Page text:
…or too late!
While many baby boomers ping pong between playing adviser to their grown children and caregiver to their senior parents, they often forget about planning for their own future. But retirement is one of the biggest life changes you will ever experience. It’s critical to have a plan in place — way ahead of the game.
When planning for retirement, there are four main areas of concern – financial, aging in place, housing and medical – to which you should devote plenty of time and research now. Below we’ve shed a bright light on these subjects so you can get your retirement ducks in a row sooner, rather than later.
FINANCIAL Money talks
First and foremost, do you have the funds to pay your way for the next third of your life? If you don’t have a pension, Social Security benefits sure won’t support you in the manner you’re accustomed to. Talk to a financial advisor to determine how much it’ll cost you to live, compared to how much you already have socked away. He or she can help you determine the best way to allocate your investments as well as how much more you need to accumulate before you stop drawing a paycheck.
One of the expenses that you need to be sure is well-covered is your medical care. While you may have been living for the day when Medicare would pick up the tab, don’t count on it to pay for everything. You’ll need a good Medigap supplemental insurance policy to cover the out-of-pocket charges you incur.
And because 70 percent of those who reach age 65 will require long-term care, you’ll also want to look into long-term care insurance. But don’t wait too long! Because you must be in generally good health to pass underwriting and premiums can be lower at a younger age, it’s wise to line up long-term care insurance early.
Avoid the legal pitfalls and financial ramifications of not having a well-planned estate. You’re never too young to consult with an estate planner. Refer to pages 33-48 to get started.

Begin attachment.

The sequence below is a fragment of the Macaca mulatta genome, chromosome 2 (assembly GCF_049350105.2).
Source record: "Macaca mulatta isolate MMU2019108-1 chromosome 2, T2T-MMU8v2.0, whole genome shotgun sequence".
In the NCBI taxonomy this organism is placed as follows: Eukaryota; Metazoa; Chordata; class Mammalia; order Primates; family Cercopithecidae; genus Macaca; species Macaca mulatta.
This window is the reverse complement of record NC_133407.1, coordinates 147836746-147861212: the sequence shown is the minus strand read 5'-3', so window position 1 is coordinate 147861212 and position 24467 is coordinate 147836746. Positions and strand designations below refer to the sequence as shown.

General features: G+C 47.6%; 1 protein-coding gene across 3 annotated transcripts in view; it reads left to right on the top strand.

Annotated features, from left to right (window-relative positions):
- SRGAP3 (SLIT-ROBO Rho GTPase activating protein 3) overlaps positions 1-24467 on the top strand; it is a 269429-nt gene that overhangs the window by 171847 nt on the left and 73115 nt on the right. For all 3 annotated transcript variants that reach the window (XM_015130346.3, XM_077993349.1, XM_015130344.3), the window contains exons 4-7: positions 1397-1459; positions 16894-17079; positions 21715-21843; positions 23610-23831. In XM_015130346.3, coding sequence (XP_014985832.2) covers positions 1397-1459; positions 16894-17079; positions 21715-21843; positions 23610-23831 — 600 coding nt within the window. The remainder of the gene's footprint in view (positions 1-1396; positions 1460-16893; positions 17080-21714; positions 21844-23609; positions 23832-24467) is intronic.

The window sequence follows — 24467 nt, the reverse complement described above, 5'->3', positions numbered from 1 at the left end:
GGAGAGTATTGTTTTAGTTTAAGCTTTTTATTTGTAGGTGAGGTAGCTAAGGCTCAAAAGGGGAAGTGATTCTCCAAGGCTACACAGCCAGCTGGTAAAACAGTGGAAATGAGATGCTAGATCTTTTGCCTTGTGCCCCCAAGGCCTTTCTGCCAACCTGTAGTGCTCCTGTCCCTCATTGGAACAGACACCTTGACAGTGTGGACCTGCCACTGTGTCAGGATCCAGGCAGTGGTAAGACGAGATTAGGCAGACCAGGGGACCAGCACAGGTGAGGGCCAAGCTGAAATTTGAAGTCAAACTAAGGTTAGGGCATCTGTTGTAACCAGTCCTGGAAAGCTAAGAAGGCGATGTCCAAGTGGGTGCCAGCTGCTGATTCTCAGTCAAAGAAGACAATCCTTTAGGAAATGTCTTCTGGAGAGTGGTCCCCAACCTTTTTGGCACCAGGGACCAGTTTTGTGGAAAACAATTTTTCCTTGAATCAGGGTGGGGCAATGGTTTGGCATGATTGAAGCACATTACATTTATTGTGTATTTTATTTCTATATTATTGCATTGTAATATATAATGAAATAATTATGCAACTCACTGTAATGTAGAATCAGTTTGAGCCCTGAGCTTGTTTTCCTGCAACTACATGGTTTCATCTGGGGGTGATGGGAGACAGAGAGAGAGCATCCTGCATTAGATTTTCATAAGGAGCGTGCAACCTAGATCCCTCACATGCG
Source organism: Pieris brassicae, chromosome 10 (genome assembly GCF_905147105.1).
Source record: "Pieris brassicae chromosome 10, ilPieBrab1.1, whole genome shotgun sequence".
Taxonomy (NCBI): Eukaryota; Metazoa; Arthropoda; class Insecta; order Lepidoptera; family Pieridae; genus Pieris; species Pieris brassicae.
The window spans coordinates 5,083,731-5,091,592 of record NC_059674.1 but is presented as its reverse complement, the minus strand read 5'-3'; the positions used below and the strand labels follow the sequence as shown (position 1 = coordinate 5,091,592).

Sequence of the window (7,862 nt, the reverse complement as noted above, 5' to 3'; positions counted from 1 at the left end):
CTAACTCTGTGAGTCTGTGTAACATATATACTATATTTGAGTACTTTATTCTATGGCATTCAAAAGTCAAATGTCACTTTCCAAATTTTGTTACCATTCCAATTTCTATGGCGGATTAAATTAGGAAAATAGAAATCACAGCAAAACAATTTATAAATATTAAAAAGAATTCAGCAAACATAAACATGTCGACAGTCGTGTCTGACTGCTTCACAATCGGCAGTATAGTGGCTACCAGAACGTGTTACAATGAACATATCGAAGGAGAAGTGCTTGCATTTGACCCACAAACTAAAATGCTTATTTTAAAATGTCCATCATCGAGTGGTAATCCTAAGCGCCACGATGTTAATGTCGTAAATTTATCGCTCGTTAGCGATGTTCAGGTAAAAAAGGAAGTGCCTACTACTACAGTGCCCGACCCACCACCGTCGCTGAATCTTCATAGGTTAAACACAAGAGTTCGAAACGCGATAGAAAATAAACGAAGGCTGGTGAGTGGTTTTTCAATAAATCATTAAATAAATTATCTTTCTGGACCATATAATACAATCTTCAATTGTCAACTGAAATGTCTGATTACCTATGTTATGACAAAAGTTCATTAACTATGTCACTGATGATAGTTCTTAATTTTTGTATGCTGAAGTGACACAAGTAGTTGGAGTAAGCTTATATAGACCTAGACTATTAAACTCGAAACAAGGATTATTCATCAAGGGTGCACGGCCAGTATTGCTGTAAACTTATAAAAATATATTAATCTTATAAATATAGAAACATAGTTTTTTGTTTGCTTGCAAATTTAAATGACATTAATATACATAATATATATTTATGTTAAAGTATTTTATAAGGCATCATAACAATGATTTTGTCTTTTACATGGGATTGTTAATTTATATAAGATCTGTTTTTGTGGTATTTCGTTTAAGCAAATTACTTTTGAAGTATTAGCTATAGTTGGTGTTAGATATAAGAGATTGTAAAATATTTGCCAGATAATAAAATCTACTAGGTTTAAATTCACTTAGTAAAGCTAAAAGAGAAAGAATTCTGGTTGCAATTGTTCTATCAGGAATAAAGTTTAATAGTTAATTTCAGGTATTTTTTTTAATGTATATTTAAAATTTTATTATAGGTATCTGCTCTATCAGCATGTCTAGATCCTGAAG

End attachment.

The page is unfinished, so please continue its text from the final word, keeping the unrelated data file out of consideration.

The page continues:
MEDICAL Just what the doctor ordered
It’s important to establish a strong relationship with physicians you trust, while you’re still in good health. That experience gives your medical team a benchmark to properly assess your health as you age.
And because your body isn’t the same at 80 as it is at 50, doctors who are intimately familiar with the aging process are your best bet as you grow older. Some general practitioners have a lot of experience with senior patients; however, geriatricians specialize in the care of people over 65. A geriatrician can work alone or in a consultative role with your family doctor.
It’s also smart to choose medical professionals who are close to your home or where you plan to live. And in case you can’t drive at some point, doctors-offices that are within walking distance will be a big plus. Many retirement communities have doctors who maintain hours on-site for that measure of convenience.
AGING IN PLACE Home is where the heart is
It’s only natural to want to remain in your home for as long as you can. To stay put, however, you need to make sure your home is a safe place for you as you age.
Do you have a bedroom and bathroom on the first floor? Do you have a walk-in shower and handrails to prevent slipping accidents? How many steps do you have to negotiate to get in or out of your house? An elevated terrace, for example, can minimize the steps from house to backyard. You may need to make modifications to your existing home now to give you the extra time you want in your home later.
What may also necessitate a move is increasing functional limitations. A joint problem could make it difficult to groom or dress yourself. Maybe you can’t shop or cook for yourself anymore or you forget to take your medications. By bringing home care in, you’ll gain a helping hand with all those activities of daily living as well as much-needed companionship. And that assistance can often buy you extra years where you?re familiar ? and most comfortable.
HOUSING Moving on up
Whether you need medical supervision or simply prefer a “no-maintenance” lifestyle, moving could be the best thing for you. But before a crisis occurs and you have to make a snap decision on where to go, do your homework on the assisted living communities, skilled nursing facilities and Continuing Care Retirement Communities (CCRCs) in your area or close to a loved one. Take a tour, meet the staff, learn the types of care they offer, and decide which ones suit your lifestyle and your budget.
If you are planning on using the proceeds from the sale of your home to pay the entrance and monthly fees for a retirement community, do you have a trusted realtor at the ready? Is your home in “for sale” shape? Do you need help downsizing, storing and/or moving your belongings? In other words, make sure to do your due diligence before the pressure is on to sell.
Bottom line, this stage of life is down the road for all of us. Accepting and planning for your retirement years is the first step in getting the most out of what should be the best chapter of your life!